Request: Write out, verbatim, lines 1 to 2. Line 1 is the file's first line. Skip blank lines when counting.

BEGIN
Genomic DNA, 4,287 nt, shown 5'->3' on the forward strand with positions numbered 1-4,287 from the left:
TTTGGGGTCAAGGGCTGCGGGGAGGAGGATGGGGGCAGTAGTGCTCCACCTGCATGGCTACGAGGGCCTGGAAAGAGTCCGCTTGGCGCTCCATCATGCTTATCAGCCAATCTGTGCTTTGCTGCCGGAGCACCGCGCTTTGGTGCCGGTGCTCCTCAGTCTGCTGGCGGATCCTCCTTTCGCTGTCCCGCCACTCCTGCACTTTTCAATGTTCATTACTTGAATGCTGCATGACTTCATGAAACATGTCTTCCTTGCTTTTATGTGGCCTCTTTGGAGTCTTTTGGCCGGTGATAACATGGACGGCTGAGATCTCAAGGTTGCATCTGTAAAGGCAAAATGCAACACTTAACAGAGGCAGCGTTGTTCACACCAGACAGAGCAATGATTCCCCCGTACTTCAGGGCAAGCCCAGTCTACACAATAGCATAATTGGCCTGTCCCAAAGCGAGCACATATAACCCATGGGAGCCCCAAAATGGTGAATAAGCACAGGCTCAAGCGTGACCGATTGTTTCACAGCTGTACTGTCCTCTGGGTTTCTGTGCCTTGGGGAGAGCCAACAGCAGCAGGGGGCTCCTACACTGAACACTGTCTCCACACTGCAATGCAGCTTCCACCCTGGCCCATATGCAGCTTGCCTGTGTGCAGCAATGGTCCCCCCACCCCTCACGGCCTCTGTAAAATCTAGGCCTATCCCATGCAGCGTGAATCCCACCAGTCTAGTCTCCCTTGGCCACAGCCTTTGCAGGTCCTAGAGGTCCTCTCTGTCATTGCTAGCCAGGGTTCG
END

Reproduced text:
Genomic DNA, 4,287 nt, shown 5'->3' on the forward strand with positions numbered 1-4,287 from the left:
TTTGGGGTCAAGGGCTGCGGGGAGGAGGATGGGGGCAGTAGTGCTCCACCTGCATGGCTACGAGGGCCTGGAAAGAGTCCGCTTGGCGCTCCATCATGCTTATCAGCCAATCTGTGCTTTGCTGCCGGAGCACCGCGCTTTGGTGCCGGTGCTCCTCAGTCTGCTGGCGGATCCTCCTTTCGCTGTCCCGCCACTCCTGCACTTTTCAATGTTCATTACTTGAATGCTGCATGACTTCATGAAACATGTCTTCCTTGCTTTTATGTGGCCTCTTTGGAGTCTTTTGGCCGGTGATAACATGGACGGCTGAGATCTCAAGGTTGCATCTGTAAAGGCAAAATGCAACACTTAACAGAGGCAGCGTTGTTCACACCAGACAGAGCAATGATTCCCCCGTACTTCAGGGCAAGCCCAGTCTACACAATAGCATAATTGGCCTGTCCCAAAGCGAGCACATATAACCCATGGGAGCCCCAAAATGGTGAATAAGCACAGGCTCAAGCGTGACCGATTGTTTCACAGCTGTACTGTCCTCTGGGTTTCTGTGCCTTGGGGAGAGCCAACAGCAGCAGGGGGCTCCTACACTGAACACTGTCTCCACACTGCAATGCAGCTTCCACCCTGGCCCATATGCAGCTTGCCTGTGTGCAGCAATGGTCCCCCCACCCCTCACGGCCTCTGTAAAATCTAGGCCTATCCCATGCAGCGTGAATCCCACCAGTCTAGTCTCCCTTGGCCACAGCCTTTGCAGGTCCTAGAGGTCCTCTCTGTCATTGCTAGCCAGGGTTCG